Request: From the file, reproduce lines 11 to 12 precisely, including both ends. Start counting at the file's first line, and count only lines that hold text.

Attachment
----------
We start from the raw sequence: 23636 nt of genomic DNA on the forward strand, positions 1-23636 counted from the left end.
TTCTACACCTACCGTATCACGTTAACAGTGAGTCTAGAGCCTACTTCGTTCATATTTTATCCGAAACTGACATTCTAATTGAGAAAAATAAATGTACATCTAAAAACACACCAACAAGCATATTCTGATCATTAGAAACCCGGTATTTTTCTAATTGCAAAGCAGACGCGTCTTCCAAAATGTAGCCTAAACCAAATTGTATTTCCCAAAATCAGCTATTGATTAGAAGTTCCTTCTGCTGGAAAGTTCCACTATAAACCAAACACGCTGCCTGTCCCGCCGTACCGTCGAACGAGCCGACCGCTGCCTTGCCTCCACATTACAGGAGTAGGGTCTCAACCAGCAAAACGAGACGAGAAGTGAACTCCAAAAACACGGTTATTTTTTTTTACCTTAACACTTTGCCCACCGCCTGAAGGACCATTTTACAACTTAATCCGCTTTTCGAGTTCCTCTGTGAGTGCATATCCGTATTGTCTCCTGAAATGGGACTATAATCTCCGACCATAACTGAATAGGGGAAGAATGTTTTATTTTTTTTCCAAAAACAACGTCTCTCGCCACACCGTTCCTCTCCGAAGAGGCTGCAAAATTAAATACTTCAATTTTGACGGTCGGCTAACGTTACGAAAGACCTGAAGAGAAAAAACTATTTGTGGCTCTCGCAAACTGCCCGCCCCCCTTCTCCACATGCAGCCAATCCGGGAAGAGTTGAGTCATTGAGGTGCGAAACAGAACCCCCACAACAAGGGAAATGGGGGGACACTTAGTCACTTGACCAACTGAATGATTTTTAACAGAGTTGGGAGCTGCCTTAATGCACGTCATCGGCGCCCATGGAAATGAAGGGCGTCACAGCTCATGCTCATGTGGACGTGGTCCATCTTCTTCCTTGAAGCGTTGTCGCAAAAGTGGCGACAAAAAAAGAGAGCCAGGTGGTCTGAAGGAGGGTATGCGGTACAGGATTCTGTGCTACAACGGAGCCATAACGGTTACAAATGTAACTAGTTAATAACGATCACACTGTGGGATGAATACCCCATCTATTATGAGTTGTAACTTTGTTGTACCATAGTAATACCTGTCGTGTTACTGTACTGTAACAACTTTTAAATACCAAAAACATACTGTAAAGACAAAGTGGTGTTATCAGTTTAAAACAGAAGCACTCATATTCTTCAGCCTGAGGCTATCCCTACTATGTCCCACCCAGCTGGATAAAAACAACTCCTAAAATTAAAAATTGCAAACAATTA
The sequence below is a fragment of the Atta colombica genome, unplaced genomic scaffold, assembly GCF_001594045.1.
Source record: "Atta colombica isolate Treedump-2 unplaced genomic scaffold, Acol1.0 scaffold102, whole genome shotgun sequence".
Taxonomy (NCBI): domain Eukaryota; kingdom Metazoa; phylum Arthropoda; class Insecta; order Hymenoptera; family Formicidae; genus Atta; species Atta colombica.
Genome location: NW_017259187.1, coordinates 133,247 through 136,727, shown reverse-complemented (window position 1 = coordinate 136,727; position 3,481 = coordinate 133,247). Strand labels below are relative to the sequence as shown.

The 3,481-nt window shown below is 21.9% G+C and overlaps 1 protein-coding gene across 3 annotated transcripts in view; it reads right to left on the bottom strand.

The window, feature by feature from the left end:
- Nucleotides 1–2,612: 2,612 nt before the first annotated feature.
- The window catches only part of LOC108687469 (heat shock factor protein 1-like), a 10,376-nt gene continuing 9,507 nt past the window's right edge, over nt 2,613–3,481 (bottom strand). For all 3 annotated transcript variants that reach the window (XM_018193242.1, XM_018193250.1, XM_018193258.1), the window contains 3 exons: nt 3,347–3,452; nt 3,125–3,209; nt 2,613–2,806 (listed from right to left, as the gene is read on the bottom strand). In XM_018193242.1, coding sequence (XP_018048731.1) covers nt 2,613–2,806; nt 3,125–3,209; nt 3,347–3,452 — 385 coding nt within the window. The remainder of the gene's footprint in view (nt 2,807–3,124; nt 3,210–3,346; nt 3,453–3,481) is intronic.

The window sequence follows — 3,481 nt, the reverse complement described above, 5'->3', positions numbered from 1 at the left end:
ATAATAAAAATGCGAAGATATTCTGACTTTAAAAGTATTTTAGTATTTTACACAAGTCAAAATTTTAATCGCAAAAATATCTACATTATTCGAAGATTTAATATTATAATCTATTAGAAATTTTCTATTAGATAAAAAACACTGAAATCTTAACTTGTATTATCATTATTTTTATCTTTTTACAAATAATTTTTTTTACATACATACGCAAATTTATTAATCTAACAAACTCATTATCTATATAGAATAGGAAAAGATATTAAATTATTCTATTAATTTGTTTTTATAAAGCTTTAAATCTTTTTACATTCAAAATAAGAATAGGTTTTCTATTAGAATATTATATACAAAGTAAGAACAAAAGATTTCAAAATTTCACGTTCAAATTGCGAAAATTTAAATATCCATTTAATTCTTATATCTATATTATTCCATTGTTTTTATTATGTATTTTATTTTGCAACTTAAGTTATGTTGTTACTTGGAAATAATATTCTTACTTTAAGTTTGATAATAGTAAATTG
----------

The window sequence follows — 3,481 nt, the reverse complement described above, 5'->3', positions numbered from 1 at the left end:
ATAATAAAAATGCGAAGATATTCTGACTTTAAAAGTATTTTAGTATTTTACACAAGTCAAAATTTTAATCGCAAAAATATCTACATTATTCGAAGATTTAATATTATAATCTATTAGAAATTTTCTATTAGATAAAAAACACTGAAATCTTAACTTGTATTATCATTATTTTTATCTTTTTACAAATAATTTTTTTTACATACATACGCAAATTTATTAATCTAACAAACTCATTATCTATATAGAATAGGAAAAGATATTAAATTATTCTATTAATTTGTTTTTATAAAGCTTTAAATCTTTTTACATTCAAAATAAGAATAGGTTTTCTATTAGAATATTATATACAAAGTAAGAACAAAAGATTTCAAAATTTCACGTTCAAATTGCGAAAATTTAAATATCCATTTAATTCTTATATCTATATTATTCCATTGTTTTTATTATGTATTTTATTTTGCAACTTAAGTTATGTTGTTACTTGGAAATAATATTCTTACTTTAAGTTTGATAATAGTAAATTG